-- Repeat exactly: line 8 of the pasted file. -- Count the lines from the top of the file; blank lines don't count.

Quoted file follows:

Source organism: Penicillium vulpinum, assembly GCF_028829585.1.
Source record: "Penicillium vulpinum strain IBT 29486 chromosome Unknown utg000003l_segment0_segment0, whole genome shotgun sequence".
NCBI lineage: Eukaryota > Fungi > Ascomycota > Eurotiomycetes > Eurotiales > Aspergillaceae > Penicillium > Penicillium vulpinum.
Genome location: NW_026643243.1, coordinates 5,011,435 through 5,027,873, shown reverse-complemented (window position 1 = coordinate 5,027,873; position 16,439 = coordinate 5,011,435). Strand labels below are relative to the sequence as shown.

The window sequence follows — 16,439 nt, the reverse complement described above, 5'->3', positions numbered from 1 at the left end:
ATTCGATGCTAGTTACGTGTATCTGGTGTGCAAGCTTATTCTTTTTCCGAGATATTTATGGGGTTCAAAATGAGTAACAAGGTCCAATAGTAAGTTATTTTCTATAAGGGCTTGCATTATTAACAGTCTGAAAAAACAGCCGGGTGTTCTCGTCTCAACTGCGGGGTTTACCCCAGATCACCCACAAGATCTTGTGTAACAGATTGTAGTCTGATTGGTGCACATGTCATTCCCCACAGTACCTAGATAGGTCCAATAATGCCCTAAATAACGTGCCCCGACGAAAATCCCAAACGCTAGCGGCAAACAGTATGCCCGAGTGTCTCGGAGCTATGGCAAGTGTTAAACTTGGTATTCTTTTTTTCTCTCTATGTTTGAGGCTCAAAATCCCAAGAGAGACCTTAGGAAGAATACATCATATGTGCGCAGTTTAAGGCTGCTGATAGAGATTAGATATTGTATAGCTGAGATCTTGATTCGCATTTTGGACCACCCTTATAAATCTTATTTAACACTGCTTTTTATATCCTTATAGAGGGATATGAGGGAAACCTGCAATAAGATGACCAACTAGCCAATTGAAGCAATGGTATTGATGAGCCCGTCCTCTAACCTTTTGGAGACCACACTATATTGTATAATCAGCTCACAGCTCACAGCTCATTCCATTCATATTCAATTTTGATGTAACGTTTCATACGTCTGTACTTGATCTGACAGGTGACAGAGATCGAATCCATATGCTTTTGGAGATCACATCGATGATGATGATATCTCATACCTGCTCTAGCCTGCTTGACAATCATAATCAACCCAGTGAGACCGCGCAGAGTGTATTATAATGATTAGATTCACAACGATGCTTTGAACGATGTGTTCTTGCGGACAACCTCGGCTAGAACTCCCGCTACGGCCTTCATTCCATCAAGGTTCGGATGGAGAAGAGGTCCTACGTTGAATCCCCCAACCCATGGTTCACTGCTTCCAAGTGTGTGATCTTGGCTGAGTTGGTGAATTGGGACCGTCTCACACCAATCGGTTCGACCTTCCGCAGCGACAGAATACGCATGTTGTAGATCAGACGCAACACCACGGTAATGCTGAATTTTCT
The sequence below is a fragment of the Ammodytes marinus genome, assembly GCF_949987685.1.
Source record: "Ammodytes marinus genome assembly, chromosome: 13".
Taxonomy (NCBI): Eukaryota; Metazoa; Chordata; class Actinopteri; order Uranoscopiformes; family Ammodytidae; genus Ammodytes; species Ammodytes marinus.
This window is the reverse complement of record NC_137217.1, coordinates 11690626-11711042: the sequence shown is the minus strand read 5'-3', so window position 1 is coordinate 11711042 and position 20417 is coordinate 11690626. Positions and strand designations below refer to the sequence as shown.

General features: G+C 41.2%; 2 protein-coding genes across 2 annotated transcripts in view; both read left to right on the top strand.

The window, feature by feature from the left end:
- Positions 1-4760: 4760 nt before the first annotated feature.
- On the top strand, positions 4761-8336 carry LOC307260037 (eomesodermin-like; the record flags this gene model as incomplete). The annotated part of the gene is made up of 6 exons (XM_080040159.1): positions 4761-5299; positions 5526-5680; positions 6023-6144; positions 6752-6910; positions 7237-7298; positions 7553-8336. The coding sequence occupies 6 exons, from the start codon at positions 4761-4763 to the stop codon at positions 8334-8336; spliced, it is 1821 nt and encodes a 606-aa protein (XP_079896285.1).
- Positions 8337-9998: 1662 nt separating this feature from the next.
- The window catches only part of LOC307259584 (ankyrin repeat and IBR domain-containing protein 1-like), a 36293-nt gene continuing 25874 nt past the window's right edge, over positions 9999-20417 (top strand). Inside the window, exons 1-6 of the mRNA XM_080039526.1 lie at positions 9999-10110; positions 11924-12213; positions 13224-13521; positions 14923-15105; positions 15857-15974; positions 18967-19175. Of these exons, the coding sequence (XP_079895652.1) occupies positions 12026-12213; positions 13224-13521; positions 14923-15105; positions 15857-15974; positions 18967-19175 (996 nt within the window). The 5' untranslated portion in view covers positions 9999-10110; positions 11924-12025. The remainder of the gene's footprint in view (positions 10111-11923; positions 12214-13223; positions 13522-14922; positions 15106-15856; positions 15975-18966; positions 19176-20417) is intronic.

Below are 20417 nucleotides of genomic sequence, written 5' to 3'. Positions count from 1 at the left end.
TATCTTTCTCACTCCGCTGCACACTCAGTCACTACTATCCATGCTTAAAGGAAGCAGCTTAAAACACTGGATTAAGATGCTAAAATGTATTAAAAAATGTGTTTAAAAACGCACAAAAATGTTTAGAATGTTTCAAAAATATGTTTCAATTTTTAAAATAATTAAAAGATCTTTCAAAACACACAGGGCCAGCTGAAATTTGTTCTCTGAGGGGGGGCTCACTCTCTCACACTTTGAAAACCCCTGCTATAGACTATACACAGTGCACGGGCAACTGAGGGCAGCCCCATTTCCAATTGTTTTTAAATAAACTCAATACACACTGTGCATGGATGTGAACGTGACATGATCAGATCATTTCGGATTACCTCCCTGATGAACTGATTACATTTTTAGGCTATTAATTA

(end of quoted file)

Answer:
Source record: "Ammodytes marinus genome assembly, chromosome: 13".